Unlike the previous releases of the film, the 1.85:1 widescreen presentation is finally anamorphic and it makes all the difference. The picture is clear, crisp and colours are superb, especially considering the print is twenty years old. Grain is occasionally visible and edge enhancement is apparent once. Colour is generally impressive, only occasionally appearing dull and muted. It would be nice to see a restored print of this film and hopefully if a special edition is ever released, that could be on offer, but otherwise this is a pretty decent, unproblematic transfer.

Breakfast Club, The
On offer in the audio department are both a DTS 5.1 package and a Dolby Digital 5.1 track, which both offer clear and audible dialogue, while also showcasing the various songs in the film well. The film begins with one of the best pop songs of eighties, ‘Don’t You Forget About Me’, and it’s immediately clear that the soundtrack has been greatly improved upon from previous releases. The sync and clarity of dialogue is of the greatest importance in this film and there are no problems to report, every word is always clearly discernible. The music is also important and both the score and the select songs used are bold and strong.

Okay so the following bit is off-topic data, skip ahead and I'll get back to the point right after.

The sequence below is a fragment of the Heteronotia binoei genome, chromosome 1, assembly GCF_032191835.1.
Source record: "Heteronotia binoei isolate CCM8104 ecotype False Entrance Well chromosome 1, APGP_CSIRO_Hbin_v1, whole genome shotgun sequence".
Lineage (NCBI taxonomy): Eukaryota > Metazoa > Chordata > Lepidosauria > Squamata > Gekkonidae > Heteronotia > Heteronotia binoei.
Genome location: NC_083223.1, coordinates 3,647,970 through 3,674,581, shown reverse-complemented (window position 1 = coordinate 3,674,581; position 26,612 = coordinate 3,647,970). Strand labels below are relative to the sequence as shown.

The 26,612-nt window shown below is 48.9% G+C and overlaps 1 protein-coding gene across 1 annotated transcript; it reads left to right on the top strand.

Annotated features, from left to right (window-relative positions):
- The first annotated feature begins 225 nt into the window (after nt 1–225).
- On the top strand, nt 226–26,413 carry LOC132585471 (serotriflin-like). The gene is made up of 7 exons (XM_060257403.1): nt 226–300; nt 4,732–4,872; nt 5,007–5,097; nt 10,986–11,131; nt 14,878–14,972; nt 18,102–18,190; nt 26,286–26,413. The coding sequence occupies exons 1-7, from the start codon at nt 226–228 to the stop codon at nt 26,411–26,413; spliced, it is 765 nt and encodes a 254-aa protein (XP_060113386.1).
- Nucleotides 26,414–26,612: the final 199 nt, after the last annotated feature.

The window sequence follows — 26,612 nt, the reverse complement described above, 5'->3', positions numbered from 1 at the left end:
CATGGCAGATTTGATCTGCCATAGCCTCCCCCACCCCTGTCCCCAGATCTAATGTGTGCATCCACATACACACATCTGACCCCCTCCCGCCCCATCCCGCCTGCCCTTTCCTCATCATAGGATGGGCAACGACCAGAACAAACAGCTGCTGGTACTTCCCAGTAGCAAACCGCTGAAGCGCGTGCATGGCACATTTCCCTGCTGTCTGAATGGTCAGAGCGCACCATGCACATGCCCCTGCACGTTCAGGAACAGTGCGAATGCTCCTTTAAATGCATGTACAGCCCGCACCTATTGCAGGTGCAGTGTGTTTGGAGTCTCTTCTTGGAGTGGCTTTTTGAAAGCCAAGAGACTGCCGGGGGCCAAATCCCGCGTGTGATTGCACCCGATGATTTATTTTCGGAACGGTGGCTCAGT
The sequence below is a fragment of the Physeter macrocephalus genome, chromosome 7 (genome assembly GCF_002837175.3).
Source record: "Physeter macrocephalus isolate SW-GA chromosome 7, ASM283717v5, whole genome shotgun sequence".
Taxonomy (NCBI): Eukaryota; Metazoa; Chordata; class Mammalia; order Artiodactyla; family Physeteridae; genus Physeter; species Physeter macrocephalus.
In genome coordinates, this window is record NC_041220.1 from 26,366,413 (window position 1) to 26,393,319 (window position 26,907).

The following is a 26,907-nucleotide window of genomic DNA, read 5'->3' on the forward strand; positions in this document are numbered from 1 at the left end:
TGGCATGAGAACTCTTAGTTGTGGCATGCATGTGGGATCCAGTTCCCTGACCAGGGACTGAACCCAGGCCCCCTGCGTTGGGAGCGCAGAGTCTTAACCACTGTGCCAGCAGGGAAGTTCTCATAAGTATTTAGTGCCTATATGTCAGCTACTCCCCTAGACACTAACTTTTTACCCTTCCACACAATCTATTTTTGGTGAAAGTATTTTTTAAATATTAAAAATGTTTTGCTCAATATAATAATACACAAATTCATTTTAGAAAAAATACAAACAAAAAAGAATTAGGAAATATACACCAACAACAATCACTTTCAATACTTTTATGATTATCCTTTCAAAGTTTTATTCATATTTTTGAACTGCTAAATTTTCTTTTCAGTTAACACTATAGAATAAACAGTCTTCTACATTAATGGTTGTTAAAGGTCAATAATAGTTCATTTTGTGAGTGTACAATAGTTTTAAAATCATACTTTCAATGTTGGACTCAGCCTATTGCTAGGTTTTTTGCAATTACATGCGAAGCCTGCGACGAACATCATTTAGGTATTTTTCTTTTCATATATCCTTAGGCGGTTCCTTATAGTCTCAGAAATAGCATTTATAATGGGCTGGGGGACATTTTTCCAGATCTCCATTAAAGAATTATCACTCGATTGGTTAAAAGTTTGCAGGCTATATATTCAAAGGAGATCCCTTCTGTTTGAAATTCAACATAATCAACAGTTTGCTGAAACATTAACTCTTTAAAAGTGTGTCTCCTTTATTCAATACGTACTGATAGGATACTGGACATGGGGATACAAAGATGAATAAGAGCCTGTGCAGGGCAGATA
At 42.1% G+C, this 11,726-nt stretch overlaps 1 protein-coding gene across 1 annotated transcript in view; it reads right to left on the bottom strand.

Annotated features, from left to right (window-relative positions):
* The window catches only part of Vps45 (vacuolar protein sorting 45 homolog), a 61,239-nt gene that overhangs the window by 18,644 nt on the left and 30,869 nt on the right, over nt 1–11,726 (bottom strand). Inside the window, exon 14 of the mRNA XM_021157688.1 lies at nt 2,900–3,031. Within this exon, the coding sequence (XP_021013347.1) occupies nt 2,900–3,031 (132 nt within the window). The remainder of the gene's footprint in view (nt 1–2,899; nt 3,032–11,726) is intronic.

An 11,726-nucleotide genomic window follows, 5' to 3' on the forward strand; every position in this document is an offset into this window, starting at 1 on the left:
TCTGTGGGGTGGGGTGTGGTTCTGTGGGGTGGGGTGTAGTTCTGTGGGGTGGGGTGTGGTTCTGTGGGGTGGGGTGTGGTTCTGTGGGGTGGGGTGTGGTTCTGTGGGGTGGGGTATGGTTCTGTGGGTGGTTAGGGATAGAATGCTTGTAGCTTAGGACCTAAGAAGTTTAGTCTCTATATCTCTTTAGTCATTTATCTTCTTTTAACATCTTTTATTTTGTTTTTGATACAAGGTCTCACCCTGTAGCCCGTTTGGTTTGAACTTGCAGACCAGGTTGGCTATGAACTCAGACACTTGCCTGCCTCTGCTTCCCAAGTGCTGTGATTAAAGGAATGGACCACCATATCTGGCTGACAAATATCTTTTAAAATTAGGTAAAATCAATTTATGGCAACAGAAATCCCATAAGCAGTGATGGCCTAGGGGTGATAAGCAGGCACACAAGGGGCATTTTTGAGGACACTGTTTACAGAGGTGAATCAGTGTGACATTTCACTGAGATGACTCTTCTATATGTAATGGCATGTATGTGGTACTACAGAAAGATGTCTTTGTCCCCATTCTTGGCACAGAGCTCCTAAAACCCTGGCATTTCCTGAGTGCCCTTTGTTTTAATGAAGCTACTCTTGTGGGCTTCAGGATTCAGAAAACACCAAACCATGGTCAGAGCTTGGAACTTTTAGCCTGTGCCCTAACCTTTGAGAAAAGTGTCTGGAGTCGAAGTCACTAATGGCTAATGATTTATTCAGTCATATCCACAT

Now, I would have been absolutely livid if this had been a bare bones release without anything at all, so the inclusion of the original theatrical trailer is appreciated. But come on, The Breakfast Club is one of three John Hughes that are in desperate need of the special edition treatment, the other two being Sixteen Candles and Ferris Bueller’s Day Off. Here’s hoping that 2006 will be the year for these releases, with Ferris just released in a special edition, there are a full eleven months for the other two Hughes classics to get the treatment on DVD they deserve.

Breakfast Club, The
The Breakfast Club is one of my favourite films. I have seen it countless times and it’s a film that once I start watching I can’t stop it for any reason, even though I know what’s going to happen next and know what each character is going to say. This film always remains addictively watchable. When I slip this disc into my player and the Simple Minds theme begins, I get excited, just like I did when I first saw the film, it’s that kind of film for me and unfortunately there are only a handful of films that offer the same experience. Please take this into consideration when reading this review; while I tried to objective in regards to the transfers, I am completely biased when it comes to the film. As I said, in my mind, which is very '80s movie warped, this film is a masterpiece.